An Informative Guide on Annulment vs. Divorce in Arizona

Investigative Article: Uncovering the Truth about Annulment vs. Divorce in Arizona


Marriage is supposed to be a lifelong commitment, but sometimes things just don't work out as planned. When a couple decides to end their marital relationship, there are two legal methods to do so in Arizona: annulment and divorce. While both serve the same objective, they differ significantly in their definitions, legal implications, and the procedures involved. In this investigative article, we will explore the differences between annulment and divorce in Arizona, and uncover the facts you need to know before making a decision.

The Legal Definitions of Annulment and Divorce

The first thing to understand is the legal definitions of annulment and divorce. An annulment is a declaration by the court that a marriage is void or invalid from its inception. In other words, an annulment erases the marriage as though it never existed legally. This can happen for several reasons, such as one or both parties being under the age of 18 at the time of the marriage, a party being already married or in a domestic partnership, or the marriage being the result of fraud or duress. On the other hand, divorce recognizes that a legally valid marriage has ended. It is a court process that dissolves the marriage, and usually involves division of marital assets, determination of child custody and support, and may include spousal maintenance.

The Legal Implications of Annulment vs. Divorce

The legal implications of annulment and divorce are also quite different. When a marriage is annulled, it is as though the marriage never happened. This means that there are no community property rights, and any assets that were obtained during the marriage are kept by the individual who obtained them. There are also no spousal maintenance rights, and child support is only ordered for children born during the marriage. Additionally, an annulled marriage cannot be used as a basis for spousal benefits, such as Social Security. In contrast, when a marriage is dissolved through divorce, the court makes orders related to the division of property, spousal maintenance, and child support. Arizona is a community property state, which means that any property or debt acquired during the marriage is generally considered community property and subject to equal division. Spousal maintenance may also be ordered if one party is unable to support themselves after the divorce.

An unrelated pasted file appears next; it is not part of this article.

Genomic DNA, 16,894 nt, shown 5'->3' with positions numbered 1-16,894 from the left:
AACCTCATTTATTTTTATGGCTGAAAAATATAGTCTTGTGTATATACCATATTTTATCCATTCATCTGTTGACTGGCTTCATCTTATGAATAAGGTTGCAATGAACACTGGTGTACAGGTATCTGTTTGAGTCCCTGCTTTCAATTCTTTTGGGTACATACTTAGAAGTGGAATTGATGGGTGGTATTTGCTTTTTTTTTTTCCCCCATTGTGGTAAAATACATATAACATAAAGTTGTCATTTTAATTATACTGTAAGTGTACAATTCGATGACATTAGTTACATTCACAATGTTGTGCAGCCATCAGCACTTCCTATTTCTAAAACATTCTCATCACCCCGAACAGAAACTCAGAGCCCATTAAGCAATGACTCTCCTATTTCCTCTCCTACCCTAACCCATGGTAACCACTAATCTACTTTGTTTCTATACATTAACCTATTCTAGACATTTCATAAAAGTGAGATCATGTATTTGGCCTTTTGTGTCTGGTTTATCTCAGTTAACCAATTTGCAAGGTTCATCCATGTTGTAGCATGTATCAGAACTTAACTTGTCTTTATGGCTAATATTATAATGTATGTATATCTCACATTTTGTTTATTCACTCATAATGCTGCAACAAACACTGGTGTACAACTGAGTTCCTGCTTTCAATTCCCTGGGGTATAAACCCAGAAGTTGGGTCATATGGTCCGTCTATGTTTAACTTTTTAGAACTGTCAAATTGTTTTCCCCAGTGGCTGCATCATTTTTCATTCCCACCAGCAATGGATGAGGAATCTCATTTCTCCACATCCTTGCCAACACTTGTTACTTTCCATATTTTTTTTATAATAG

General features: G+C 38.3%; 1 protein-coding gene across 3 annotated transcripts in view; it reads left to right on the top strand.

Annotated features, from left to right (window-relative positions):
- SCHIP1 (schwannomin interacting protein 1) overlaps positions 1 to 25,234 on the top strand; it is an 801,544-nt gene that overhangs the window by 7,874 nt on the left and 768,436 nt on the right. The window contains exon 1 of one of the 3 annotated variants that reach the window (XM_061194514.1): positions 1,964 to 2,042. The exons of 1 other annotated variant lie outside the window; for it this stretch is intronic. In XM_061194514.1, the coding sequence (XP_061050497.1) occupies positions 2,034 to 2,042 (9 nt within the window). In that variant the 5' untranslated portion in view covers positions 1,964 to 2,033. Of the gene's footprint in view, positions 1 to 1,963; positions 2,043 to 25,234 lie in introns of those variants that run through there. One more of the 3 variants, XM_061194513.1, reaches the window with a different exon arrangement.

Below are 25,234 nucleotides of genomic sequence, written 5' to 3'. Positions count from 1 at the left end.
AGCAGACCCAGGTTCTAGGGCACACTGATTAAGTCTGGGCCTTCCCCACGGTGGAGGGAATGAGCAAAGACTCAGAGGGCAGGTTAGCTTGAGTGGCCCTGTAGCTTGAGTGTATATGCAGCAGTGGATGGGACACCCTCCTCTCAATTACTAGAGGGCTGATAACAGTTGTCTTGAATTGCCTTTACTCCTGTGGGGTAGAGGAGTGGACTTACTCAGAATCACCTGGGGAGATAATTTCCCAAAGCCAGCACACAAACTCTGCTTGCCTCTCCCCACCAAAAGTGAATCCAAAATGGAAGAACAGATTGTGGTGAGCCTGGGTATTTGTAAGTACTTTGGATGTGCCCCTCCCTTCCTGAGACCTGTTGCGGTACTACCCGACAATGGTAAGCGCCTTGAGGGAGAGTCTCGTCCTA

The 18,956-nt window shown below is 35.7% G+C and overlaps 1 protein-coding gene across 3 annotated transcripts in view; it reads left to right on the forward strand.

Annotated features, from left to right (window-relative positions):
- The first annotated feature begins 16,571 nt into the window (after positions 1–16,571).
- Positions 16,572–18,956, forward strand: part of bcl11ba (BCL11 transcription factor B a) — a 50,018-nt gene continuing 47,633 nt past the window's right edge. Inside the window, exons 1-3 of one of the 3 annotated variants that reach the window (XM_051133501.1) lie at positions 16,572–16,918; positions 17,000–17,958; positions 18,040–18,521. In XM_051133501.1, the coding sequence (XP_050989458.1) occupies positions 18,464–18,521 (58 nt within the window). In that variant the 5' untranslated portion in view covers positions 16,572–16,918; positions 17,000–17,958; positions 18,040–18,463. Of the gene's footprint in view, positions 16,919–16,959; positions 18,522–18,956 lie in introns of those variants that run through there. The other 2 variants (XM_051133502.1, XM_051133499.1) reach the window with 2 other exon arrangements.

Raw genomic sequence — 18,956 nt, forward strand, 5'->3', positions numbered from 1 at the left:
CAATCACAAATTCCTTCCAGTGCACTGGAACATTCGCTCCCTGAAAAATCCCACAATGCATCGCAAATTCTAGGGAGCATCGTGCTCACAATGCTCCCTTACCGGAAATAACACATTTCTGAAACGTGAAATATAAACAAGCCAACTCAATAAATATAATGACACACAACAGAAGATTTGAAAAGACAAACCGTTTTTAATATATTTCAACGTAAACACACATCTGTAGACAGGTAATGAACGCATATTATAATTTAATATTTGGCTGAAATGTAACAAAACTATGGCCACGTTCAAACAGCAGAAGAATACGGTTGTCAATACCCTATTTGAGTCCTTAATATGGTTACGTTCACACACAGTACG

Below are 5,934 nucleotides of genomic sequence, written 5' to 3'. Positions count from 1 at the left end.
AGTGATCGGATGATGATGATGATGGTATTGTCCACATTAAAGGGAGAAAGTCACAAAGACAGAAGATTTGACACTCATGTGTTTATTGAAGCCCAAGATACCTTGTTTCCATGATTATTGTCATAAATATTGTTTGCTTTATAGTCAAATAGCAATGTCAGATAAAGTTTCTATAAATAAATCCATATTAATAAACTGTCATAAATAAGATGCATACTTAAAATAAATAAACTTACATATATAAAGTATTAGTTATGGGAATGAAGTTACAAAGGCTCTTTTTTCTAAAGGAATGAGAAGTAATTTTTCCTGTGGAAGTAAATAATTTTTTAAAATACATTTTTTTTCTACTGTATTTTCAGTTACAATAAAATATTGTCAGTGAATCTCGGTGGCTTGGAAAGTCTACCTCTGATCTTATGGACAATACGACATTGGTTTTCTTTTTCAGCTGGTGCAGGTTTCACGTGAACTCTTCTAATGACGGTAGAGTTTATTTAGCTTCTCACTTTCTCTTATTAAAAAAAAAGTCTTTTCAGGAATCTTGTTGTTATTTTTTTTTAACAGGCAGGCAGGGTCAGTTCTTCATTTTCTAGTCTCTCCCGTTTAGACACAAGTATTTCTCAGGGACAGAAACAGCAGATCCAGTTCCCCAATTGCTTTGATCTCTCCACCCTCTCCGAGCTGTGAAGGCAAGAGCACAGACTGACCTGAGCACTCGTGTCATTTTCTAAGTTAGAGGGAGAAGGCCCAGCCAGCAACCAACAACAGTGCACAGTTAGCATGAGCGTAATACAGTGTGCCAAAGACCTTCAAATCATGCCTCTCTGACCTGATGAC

The Procedures Involved

The procedures involved in annulment and divorce are also different. An annulment generally requires that one of the parties file a petition with the court, and prove to the court that the marriage is void or invalid. This may involve providing evidence of fraud, duress, or other factors that make the marriage legally invalid. Once the court grants the annulment, the marriage is considered to have never existed legally. On the other hand, a divorce requires that one of the parties file a petition with the court, and provide notice to the other party of the divorce proceedings. The parties must then negotiate or litigate issues related to property division, spousal maintenance, and child custody and support. Once the court enters a final decree of divorce, the marriage is legally dissolved.


In conclusion, the decision to pursue an annulment or a divorce is a serious one, and should not be taken lightly. Annulment and divorce differ significantly in their definitions, legal implications, and the procedures involved. Understanding these differences is crucial for anyone considering either option to end their marital relationship. If you need legal advice or representation regarding annulment or divorce in Arizona, it is always best to consult with an experienced family law attorney.


  • Annulment vs divorce in Arizona
  • Legal implications of annulment vs divorce
  • Procedures of annulment vs divorce
  • What is an annulment in Arizona
  • What is a divorce in Arizona
  • Community property vs separate property
  • Spousal support in Arizona
Annulment vs. Divorce in Arizona-DeNovo Law Firm

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